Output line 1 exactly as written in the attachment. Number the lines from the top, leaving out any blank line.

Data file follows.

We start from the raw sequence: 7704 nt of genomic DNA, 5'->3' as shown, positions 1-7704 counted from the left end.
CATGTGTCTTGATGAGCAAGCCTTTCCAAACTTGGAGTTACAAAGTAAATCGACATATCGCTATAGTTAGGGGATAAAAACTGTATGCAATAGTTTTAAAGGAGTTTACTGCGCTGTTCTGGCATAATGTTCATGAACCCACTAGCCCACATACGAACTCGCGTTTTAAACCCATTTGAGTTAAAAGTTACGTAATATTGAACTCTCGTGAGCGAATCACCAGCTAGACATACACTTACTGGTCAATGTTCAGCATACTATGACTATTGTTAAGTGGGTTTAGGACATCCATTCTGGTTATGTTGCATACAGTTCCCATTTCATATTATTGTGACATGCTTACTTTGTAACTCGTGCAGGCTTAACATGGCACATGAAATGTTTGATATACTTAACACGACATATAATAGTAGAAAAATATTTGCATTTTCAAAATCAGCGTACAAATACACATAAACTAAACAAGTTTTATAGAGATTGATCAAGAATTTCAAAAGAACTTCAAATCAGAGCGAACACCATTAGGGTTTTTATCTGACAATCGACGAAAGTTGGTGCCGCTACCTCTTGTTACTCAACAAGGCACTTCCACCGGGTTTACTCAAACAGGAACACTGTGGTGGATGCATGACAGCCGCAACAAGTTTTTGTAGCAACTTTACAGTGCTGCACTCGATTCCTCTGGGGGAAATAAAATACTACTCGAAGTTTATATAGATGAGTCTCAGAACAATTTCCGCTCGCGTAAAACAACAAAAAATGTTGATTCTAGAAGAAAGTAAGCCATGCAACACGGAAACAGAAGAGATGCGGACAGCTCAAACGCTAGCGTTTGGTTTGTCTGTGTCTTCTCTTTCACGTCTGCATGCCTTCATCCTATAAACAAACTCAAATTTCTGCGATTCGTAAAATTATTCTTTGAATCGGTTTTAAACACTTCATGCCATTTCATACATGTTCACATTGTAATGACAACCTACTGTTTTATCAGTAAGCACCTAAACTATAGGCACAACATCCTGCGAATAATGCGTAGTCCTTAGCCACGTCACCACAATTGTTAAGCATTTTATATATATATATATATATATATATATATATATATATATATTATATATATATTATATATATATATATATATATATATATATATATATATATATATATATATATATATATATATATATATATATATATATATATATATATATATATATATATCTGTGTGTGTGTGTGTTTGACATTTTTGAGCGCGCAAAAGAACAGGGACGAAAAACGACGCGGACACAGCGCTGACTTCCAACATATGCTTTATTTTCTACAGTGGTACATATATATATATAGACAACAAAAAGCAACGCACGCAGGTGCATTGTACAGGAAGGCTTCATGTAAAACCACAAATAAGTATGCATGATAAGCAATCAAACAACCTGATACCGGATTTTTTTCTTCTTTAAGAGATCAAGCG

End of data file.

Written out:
We start from the raw sequence: 7704 nt of genomic DNA, 5'->3' as shown, positions 1-7704 counted from the left end.